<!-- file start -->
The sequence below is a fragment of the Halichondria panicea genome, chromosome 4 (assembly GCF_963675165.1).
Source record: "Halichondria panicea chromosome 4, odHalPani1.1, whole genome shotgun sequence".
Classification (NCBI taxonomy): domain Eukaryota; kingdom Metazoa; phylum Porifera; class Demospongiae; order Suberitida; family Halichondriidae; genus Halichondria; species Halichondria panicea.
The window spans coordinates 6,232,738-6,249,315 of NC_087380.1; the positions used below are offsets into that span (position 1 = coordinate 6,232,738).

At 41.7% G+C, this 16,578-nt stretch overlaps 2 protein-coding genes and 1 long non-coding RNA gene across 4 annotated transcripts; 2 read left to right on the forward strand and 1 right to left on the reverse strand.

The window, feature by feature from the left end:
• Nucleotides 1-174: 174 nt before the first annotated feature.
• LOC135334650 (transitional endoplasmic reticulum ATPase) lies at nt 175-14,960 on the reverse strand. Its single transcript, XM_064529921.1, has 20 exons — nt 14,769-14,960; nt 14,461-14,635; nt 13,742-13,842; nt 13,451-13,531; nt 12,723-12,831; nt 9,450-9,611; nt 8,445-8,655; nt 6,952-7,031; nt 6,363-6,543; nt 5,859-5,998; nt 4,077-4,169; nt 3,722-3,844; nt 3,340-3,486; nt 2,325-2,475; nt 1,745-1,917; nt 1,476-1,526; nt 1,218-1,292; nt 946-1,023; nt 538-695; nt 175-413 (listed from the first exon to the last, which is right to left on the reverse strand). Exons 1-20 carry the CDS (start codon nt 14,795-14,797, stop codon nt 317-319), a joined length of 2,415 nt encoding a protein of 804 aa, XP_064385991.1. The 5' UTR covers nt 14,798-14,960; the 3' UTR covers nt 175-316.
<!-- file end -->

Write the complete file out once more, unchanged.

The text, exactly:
The sequence below is a fragment of the Halichondria panicea genome, chromosome 4 (assembly GCF_963675165.1).
Source record: "Halichondria panicea chromosome 4, odHalPani1.1, whole genome shotgun sequence".
Classification (NCBI taxonomy): domain Eukaryota; kingdom Metazoa; phylum Porifera; class Demospongiae; order Suberitida; family Halichondriidae; genus Halichondria; species Halichondria panicea.
The window spans coordinates 6,232,738-6,249,315 of NC_087380.1; the positions used below are offsets into that span (position 1 = coordinate 6,232,738).

At 41.7% G+C, this 16,578-nt stretch overlaps 2 protein-coding genes and 1 long non-coding RNA gene across 4 annotated transcripts; 2 read left to right on the forward strand and 1 right to left on the reverse strand.

The window, feature by feature from the left end:
• Nucleotides 1-174: 174 nt before the first annotated feature.
• LOC135334650 (transitional endoplasmic reticulum ATPase) lies at nt 175-14,960 on the reverse strand. Its single transcript, XM_064529921.1, has 20 exons — nt 14,769-14,960; nt 14,461-14,635; nt 13,742-13,842; nt 13,451-13,531; nt 12,723-12,831; nt 9,450-9,611; nt 8,445-8,655; nt 6,952-7,031; nt 6,363-6,543; nt 5,859-5,998; nt 4,077-4,169; nt 3,722-3,844; nt 3,340-3,486; nt 2,325-2,475; nt 1,745-1,917; nt 1,476-1,526; nt 1,218-1,292; nt 946-1,023; nt 538-695; nt 175-413 (listed from the first exon to the last, which is right to left on the reverse strand). Exons 1-20 carry the CDS (start codon nt 14,795-14,797, stop codon nt 317-319), a joined length of 2,415 nt encoding a protein of 804 aa, XP_064385991.1. The 5' UTR covers nt 14,798-14,960; the 3' UTR covers nt 175-316.